St. John the Baptist Preaching (ca. 1650), Mattia Preti (1613-1699), Oil on canvas, 68 x 47 3/4 in., Metropolitan Museum of Art, New York
When I read scripture I try to look for the “rub”—things I find confusing, difficult, or surprising. It’s a way of allowing the familiar to become fresh. Using this approach I often see something I hadn’t seen before. In Matt. 3:1-12, the gospel reading for Sunday, John the Baptist preaches a fiery sermon on the need for repentance in light of coming judgment. For me the rub is not only John’s televangelist tactics but also his message of God’s wrath: “You brood of vipers! Who warned you to flee from the wrath to come?” His imagery is apocalyptic: wood is thrown into the flames; chaff is burned in “unquenchable fire.” The reference to hell is clear. John puts the fear of God into his hearers, literally. The German philosopher Immanuel Kant believed an act could not be morally praiseworthy if it was motivated by self-interest (like avoiding eternal damnation), but that’s exactly what John appeals to. It’s got me thinking about what motivates people to come to faith.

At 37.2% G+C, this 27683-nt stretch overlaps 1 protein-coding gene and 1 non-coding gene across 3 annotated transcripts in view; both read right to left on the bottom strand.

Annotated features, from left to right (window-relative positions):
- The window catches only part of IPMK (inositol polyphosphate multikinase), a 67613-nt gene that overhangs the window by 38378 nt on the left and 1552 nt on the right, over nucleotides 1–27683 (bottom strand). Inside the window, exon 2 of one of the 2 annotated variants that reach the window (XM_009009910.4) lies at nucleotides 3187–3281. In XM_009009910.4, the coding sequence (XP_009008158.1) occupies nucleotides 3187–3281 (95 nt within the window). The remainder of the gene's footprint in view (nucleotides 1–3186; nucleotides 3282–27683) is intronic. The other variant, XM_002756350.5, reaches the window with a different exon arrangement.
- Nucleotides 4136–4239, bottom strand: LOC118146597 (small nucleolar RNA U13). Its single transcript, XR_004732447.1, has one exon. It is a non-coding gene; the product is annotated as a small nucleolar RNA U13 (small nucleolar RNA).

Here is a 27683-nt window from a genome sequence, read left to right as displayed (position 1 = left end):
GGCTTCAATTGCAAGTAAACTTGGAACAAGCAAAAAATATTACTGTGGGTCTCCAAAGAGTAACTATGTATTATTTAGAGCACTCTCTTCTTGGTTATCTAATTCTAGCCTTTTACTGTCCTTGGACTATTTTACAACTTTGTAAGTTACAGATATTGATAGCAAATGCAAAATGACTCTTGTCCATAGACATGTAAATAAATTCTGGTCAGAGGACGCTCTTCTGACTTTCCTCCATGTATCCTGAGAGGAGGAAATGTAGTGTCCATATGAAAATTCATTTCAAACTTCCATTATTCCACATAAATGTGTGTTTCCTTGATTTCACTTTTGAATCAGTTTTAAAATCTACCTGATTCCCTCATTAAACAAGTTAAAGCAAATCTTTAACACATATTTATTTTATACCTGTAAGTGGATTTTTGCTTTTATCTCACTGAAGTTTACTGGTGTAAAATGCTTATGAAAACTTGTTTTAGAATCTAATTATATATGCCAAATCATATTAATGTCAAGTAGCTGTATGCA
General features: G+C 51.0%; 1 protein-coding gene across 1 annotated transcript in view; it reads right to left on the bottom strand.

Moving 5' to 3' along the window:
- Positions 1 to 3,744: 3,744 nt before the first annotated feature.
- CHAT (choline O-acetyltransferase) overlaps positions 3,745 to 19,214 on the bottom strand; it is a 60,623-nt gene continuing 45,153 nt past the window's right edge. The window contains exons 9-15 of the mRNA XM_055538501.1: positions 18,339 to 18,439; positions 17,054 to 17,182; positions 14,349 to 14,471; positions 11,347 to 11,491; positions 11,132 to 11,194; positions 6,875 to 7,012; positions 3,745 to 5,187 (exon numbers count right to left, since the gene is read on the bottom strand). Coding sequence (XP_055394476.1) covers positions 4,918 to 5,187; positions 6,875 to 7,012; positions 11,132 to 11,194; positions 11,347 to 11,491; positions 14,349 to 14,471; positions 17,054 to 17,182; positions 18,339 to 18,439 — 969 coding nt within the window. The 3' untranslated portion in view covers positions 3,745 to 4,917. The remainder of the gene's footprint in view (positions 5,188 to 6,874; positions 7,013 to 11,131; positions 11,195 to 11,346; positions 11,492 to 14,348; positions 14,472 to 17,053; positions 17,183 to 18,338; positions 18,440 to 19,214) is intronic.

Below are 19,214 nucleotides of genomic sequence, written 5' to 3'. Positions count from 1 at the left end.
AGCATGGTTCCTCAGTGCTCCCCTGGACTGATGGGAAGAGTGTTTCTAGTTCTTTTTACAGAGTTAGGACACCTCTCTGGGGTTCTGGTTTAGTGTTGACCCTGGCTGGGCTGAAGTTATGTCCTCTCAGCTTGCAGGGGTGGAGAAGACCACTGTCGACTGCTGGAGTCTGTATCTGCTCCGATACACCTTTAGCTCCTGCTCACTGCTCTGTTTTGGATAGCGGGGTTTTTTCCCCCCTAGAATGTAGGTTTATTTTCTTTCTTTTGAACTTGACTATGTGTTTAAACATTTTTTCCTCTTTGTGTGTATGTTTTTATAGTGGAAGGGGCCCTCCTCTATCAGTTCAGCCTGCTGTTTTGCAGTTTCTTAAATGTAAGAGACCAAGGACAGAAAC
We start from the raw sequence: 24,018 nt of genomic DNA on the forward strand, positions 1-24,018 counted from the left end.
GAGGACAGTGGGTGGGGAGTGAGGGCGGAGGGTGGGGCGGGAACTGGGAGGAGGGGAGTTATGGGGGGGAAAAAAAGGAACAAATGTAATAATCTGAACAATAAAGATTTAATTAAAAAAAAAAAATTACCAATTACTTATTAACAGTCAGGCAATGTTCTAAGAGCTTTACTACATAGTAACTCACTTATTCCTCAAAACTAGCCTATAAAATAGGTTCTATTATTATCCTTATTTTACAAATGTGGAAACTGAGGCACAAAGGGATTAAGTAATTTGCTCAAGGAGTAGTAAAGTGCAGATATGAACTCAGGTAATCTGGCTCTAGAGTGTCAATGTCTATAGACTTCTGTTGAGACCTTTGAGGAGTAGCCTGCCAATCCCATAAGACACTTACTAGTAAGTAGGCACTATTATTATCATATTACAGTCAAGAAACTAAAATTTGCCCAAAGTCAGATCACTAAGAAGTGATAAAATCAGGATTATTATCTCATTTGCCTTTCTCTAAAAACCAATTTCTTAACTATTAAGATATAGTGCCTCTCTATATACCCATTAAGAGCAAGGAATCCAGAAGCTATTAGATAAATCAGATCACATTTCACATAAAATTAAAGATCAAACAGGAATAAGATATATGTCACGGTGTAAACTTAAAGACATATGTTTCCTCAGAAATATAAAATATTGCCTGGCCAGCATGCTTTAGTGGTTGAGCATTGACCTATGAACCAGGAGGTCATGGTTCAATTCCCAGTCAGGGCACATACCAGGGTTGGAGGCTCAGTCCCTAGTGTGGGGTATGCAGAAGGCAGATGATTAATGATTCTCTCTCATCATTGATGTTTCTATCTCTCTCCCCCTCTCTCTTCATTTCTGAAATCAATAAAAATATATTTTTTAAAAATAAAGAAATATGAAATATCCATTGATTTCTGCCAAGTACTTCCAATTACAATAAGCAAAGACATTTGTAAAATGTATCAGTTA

In his Confessions, St. Augustine says to God, “You made us for yourself and our heart is restless, until it rests in you.” St. Paul said it’s the goodness of God that leads us to repentance (Rom. 2:4). What is it that draws people to God anyway? Is it fear of punishment (John the Baptist), a sense of restlessness (St. Augustine), or God’s goodness (St. Paul)?
Maybe there’s no one right answer. Perhaps God is a pragmatist who uses whatever works to draw us to himself. Maybe it takes a combination of carrots and sticks for most people. Unlike Kant, I’m not sure we can act with purely unselfish motives, even (or especially?) when it comes to matters of ultimate importance like faith. What do you think? And wherein lies the rub for you?